ROME Polls show Nichi Vendola as the least popular of the three main candidates to lead the centre-left coalition best placed to win Italian elections in the spring. But the former communist poet has surprised before.
Vendola stunned even his own party when he became Italy's first openly gay governor - elected in the socially conservative south no less - after winning centre-left primaries in the Apulia region in 2005.
As a Catholic, homosexual communist, Vendola reconciles a number of contradictions in one man.
The political party he heads, 'Left Ecology Freedom', is itself an amalgam of various socialist, communist and environmentalist parties that clubbed together to overcome a law that barred parties with under 4 percent of the vote from holding seats in parliament.
To forge a coalition capable of ruling in Italy's fractured political landscape, the centre-left will certainly need to build consensus.
But as the furthest left of the three contenders for the leadership, the prospect of Prime Minister Nichi - a nickname that references Soviet Union leader Nikita Khrushchev - could frighten markets just as Italy's borrowing costs inch down from crisis levels.
Vendola has said that if the centre-left comes to power it should abandon an agenda of spending cuts and reforms imposed by the technocrat government of Mario Monti to pull Italy from the brink of a debt crisis, arguing it punishes ordinary people and is deepening the country's recession.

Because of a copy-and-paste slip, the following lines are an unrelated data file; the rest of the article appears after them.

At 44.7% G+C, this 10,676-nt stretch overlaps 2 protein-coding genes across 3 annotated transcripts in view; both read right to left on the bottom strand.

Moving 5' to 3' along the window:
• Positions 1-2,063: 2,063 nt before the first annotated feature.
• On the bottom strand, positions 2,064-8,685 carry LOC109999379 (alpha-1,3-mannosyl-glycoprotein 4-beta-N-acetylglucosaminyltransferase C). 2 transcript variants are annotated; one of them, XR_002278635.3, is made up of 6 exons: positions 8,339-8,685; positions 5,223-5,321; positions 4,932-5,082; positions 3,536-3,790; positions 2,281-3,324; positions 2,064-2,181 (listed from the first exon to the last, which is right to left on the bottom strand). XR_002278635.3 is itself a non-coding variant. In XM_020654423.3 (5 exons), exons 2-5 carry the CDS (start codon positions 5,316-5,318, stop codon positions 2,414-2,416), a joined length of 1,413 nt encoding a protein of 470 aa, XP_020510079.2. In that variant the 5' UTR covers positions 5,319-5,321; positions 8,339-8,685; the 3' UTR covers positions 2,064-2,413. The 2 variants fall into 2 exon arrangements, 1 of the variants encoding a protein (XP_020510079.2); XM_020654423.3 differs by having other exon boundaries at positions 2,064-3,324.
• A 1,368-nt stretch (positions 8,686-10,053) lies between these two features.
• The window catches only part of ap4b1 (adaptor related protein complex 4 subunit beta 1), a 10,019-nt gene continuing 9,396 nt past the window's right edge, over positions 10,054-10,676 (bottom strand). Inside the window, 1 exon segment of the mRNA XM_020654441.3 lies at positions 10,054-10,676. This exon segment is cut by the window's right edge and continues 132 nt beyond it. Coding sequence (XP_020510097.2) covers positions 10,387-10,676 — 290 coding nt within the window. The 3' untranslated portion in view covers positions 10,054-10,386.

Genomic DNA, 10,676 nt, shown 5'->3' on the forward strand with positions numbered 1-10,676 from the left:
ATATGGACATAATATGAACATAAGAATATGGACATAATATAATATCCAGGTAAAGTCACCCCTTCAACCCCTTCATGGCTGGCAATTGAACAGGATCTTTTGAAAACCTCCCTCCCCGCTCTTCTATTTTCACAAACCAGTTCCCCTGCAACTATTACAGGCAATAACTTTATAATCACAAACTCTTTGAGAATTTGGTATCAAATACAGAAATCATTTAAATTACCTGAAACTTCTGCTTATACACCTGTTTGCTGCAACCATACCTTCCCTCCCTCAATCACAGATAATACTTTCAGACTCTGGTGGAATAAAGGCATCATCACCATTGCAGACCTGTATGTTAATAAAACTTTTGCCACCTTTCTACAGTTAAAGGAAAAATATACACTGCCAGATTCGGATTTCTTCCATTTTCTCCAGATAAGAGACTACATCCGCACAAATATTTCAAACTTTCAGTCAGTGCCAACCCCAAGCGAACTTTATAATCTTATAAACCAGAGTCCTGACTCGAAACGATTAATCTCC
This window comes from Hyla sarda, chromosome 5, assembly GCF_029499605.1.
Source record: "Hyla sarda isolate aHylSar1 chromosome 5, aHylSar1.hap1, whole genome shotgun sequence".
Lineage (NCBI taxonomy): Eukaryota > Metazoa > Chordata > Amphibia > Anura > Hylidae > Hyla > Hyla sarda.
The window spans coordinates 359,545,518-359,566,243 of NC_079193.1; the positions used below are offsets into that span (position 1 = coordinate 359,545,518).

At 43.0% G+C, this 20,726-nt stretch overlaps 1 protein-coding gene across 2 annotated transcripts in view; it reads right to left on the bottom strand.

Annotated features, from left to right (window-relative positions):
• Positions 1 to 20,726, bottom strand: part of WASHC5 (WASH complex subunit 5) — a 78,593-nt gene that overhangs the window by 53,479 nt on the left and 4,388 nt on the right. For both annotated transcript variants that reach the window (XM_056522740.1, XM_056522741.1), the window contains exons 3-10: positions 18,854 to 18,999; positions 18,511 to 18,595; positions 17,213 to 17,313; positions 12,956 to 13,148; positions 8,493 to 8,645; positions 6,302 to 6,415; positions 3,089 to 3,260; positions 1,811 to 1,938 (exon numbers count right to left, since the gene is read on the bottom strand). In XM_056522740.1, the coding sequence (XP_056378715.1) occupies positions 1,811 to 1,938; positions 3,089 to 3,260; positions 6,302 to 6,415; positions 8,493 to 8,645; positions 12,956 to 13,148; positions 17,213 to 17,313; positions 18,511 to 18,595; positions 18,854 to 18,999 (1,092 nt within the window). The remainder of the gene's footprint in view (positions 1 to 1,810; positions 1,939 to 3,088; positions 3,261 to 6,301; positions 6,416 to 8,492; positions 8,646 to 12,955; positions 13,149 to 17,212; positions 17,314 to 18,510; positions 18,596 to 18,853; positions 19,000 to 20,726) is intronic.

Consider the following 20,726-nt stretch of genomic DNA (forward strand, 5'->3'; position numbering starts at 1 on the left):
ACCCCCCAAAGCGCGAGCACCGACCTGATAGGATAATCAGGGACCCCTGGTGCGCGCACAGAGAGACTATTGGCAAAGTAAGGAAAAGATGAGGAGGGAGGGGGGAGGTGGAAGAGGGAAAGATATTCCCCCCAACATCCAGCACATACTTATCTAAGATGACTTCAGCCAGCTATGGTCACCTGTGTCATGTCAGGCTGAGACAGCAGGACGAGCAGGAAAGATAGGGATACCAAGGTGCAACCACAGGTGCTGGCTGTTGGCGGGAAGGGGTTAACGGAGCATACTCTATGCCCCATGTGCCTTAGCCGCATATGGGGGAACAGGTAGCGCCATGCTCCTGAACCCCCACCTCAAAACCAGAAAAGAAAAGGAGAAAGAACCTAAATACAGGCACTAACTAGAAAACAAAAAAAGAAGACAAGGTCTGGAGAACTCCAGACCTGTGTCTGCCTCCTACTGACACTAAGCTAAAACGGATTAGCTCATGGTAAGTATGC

Yet as one of Monti's fiercest critics, Vendola could help the centre-left appeal to the one-in-five voters who, fed up by austerity and a series of political scandals, have made comedian Beppe Grillo's anti-political Five Star Movement Italy's second most popular party.
With his trademark bowl of silver hair, earring and sleepy expression, Vendola cultivates the image of an interloper to Italy's political scene.
The buzzword of the 54-year-old's campaign is "oppure", meaning "or alternatively…"
An adept user of social media who helped found Italy's first gay rights organization and has opposed the mafia, the sometime-poet is a challenge to traditional forces with a large fanbase among younger voters.
The most recent primary poll shows Vendola at 16 percent support, versus 26 percent for Florentine mayor Matteo Renzi and 41 percent for the establishment choice, Democratic Party leader Pier Luigi Bersani.
This is directly the inverse of their respective number of followers on Facebook, where Vendola dwarfs his rivals.
When it comes to his prospects, the man himself is serene.
"It's happened to me many times. You lose in the polls and you win at the ballot box," he said breezily this week.
"I'm sure that it will happen again this time."
(Editing by Philippa Fletcher)